[Printed document with handwritten note at the top.]
Some news of interest re our attacks
No. 2. 11th September, 1918.
Australian Corps News Sheet.
Extracts from Allied and Enemy Press complied from Press cuttings supplied by the Australian War Records Section, and Other Sources.
Comments on the fighting at Mont St. Quentin and Peronne.
The recent fighting in the Mont St. Quentin locality is explained in the Times, Monday, September 2nd, by the following telegraphic despatches received from General Headquarters, France:–
"Saturday, 10.40 a.m. – During the night Australian troops drove the enemy from positions held by him east of Clery, capturing many prisoners and a number of machine guns. Our advance in this locality is continuing."
"8.52 p.m. – By a daring and brilliantly executed night operation, carried out with great dash and enterprise, Australian troops have seized the hill and village of Mont St. Quentin, north of Peronne, thereby gaining possession of an important tactical feature commanding Peronne and the angle of the Somme River.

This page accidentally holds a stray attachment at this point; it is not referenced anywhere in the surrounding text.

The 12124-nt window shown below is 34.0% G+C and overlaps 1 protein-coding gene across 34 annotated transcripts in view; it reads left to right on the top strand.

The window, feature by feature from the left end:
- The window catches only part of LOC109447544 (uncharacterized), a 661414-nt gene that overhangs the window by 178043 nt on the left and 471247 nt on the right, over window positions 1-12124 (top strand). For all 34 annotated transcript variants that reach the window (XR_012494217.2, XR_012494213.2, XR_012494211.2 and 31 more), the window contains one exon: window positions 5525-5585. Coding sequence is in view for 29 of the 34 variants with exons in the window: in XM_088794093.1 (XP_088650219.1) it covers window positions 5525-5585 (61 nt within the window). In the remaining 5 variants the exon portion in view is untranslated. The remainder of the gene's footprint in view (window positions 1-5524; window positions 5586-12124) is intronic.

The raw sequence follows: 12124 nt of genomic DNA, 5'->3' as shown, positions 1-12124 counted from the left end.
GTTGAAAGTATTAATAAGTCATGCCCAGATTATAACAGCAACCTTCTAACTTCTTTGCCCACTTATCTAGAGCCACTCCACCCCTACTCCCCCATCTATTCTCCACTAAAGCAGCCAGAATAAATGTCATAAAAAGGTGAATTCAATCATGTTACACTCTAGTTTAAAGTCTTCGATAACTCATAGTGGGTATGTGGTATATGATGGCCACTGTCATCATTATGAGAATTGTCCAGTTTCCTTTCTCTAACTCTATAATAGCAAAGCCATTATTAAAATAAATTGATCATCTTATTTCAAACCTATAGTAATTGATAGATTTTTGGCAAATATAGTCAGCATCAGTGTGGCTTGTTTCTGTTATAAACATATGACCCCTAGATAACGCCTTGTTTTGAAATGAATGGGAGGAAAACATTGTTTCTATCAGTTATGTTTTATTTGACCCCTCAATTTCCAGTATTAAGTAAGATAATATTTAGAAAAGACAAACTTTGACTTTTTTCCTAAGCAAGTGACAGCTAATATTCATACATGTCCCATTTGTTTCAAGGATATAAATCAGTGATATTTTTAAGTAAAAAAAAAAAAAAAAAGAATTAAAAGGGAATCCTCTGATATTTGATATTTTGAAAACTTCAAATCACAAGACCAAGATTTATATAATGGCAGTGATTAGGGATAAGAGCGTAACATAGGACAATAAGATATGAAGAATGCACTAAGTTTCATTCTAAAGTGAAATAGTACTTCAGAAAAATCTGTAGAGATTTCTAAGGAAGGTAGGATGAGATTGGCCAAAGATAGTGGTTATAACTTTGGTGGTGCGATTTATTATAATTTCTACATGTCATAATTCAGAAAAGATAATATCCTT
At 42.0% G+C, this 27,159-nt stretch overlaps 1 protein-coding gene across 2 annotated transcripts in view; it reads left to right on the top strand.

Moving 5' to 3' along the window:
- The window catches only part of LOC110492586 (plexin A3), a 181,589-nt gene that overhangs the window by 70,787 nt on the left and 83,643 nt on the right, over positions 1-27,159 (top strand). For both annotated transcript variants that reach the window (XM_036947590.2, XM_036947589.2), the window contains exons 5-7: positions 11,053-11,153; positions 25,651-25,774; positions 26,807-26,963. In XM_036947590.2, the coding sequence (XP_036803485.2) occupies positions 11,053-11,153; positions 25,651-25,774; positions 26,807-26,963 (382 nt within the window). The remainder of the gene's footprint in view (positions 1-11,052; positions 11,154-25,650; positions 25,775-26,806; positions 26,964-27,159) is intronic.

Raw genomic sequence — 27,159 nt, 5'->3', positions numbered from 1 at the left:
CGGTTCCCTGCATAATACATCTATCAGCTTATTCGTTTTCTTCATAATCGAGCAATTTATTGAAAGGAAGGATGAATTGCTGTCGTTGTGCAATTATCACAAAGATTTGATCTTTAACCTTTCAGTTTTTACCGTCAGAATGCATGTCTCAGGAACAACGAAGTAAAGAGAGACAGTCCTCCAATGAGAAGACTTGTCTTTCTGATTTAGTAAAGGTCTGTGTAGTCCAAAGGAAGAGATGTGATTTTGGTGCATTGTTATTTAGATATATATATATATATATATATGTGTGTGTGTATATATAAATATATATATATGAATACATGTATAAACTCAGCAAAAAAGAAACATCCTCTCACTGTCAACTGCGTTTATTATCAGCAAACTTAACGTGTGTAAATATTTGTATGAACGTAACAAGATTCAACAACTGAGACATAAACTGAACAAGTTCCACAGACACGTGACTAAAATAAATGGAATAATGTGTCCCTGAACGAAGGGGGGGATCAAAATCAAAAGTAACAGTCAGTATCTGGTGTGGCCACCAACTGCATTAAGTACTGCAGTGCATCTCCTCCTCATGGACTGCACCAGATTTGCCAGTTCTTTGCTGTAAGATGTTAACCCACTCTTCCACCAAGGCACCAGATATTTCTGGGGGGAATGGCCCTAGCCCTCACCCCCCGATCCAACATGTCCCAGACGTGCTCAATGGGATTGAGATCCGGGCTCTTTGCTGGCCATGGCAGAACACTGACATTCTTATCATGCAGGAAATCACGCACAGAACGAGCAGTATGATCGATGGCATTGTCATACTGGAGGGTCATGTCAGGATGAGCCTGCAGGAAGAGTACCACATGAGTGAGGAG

"In the same operation the village of Feuillaucourt was captured, and over 1,500 prisoners were taken by our troops. Our own casualties were exceptionally light."
"8.47 p.m. – This morning Australian troops captured Peronne.
"After beating off the enemy's counter attacks at Mont St. Quentin yesterday evening, at 5.30 a.m. this morning the Australians renewed their advance in conjunction with the English troops on their left. At an early hour the attacking Australian battalions had stormed the German positions west and north of Peronne, and pressing on while fierce fighting was still taking place among the ruined streets and buildings, carried the eastern suburbs of the town."
The Daily Telegraph of Monday, 2nd September, in a long article from Mr. Phillip Gibbs, dated 31st August, says:–